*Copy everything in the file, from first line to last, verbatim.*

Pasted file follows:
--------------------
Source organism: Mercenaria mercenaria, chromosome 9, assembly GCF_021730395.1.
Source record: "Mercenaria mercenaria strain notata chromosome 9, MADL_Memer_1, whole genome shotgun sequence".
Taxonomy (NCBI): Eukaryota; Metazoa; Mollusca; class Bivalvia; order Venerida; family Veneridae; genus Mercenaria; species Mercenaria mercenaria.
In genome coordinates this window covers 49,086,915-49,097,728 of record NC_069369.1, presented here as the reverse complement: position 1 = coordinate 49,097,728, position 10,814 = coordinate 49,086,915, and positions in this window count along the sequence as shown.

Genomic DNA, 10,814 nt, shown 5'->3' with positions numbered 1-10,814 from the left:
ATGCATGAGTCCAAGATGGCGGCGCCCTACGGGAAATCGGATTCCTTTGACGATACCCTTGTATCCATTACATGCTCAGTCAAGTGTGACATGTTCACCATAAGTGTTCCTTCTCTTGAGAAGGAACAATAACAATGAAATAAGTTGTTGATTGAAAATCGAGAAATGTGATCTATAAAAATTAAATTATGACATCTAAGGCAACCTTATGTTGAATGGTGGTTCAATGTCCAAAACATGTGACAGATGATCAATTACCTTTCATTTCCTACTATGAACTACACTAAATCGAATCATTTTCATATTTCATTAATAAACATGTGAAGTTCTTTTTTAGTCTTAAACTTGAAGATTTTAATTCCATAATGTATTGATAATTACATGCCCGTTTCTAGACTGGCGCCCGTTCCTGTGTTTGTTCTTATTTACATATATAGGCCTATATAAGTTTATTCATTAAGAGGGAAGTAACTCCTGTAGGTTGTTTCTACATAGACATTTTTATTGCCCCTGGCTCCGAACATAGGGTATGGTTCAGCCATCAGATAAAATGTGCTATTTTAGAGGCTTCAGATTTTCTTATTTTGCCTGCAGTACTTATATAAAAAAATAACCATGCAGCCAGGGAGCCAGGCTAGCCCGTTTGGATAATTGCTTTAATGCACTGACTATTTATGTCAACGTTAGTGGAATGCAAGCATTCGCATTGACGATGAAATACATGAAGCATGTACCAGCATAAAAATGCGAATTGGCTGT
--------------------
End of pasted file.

Source organism: Mercenaria mercenaria, chromosome 9, assembly GCF_021730395.1.
Source record: "Mercenaria mercenaria strain notata chromosome 9, MADL_Memer_1, whole genome shotgun sequence".
Taxonomy (NCBI): Eukaryota; Metazoa; Mollusca; class Bivalvia; order Venerida; family Veneridae; genus Mercenaria; species Mercenaria mercenaria.
In genome coordinates this window covers 49,086,915-49,097,728 of record NC_069369.1, presented here as the reverse complement: position 1 = coordinate 49,097,728, position 10,814 = coordinate 49,086,915, and positions in this window count along the sequence as shown.

Genomic DNA, 10,814 nt, shown 5'->3' with positions numbered 1-10,814 from the left:
ATGCATGAGTCCAAGATGGCGGCGCCCTACGGGAAATCGGATTCCTTTGACGATACCCTTGTATCCATTACATGCTCAGTCAAGTGTGACATGTTCACCATAAGTGTTCCTTCTCTTGAGAAGGAACAATAACAATGAAATAAGTTGTTGATTGAAAATCGAGAAATGTGATCTATAAAAATTAAATTATGACATCTAAGGCAACCTTATGTTGAATGGTGGTTCAATGTCCAAAACATGTGACAGATGATCAATTACCTTTCATTTCCTACTATGAACTACACTAAATCGAATCATTTTCATATTTCATTAATAAACATGTGAAGTTCTTTTTTAGTCTTAAACTTGAAGATTTTAATTCCATAATGTATTGATAATTACATGCCCGTTTCTAGACTGGCGCCCGTTCCTGTGTTTGTTCTTATTTACATATATAGGCCTATATAAGTTTATTCATTAAGAGGGAAGTAACTCCTGTAGGTTGTTTCTACATAGACATTTTTATTGCCCCTGGCTCCGAACATAGGGTATGGTTCAGCCATCAGATAAAATGTGCTATTTTAGAGGCTTCAGATTTTCTTATTTTGCCTGCAGTACTTATATAAAAAAATAACCATGCAGCCAGGGAGCCAGGCTAGCCCGTTTGGATAATTGCTTTAATGCACTGACTATTTATGTCAACGTTAGTGGAATGCAAGCATTCGCATTGACGATGAAATACATGAAGCATGTACCAGCATAAAAATGCGAATTGGCTGT